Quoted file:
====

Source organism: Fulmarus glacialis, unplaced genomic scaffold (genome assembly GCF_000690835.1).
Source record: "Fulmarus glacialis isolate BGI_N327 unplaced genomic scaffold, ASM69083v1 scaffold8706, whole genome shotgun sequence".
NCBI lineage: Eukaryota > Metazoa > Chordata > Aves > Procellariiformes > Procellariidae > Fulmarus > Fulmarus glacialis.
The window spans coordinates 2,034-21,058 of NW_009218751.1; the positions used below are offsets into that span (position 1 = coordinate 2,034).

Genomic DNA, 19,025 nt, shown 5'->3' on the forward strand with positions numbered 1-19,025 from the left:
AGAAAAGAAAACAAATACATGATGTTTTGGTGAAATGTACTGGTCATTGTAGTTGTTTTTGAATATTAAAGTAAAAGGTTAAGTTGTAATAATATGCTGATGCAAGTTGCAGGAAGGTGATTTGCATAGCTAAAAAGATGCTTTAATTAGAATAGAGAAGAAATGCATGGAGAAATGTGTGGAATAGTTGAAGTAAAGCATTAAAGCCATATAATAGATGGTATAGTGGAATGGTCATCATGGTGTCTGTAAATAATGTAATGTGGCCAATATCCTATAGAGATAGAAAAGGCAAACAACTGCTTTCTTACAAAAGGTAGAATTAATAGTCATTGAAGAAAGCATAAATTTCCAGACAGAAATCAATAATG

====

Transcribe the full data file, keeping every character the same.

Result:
Source organism: Fulmarus glacialis, unplaced genomic scaffold (genome assembly GCF_000690835.1).
Source record: "Fulmarus glacialis isolate BGI_N327 unplaced genomic scaffold, ASM69083v1 scaffold8706, whole genome shotgun sequence".
NCBI lineage: Eukaryota > Metazoa > Chordata > Aves > Procellariiformes > Procellariidae > Fulmarus > Fulmarus glacialis.
The window spans coordinates 2,034-21,058 of NW_009218751.1; the positions used below are offsets into that span (position 1 = coordinate 2,034).

Genomic DNA, 19,025 nt, shown 5'->3' on the forward strand with positions numbered 1-19,025 from the left:
AGAAAAGAAAACAAATACATGATGTTTTGGTGAAATGTACTGGTCATTGTAGTTGTTTTTGAATATTAAAGTAAAAGGTTAAGTTGTAATAATATGCTGATGCAAGTTGCAGGAAGGTGATTTGCATAGCTAAAAAGATGCTTTAATTAGAATAGAGAAGAAATGCATGGAGAAATGTGTGGAATAGTTGAAGTAAAGCATTAAAGCCATATAATAGATGGTATAGTGGAATGGTCATCATGGTGTCTGTAAATAATGTAATGTGGCCAATATCCTATAGAGATAGAAAAGGCAAACAACTGCTTTCTTACAAAAGGTAGAATTAATAGTCATTGAAGAAAGCATAAATTTCCAGACAGAAATCAATAATG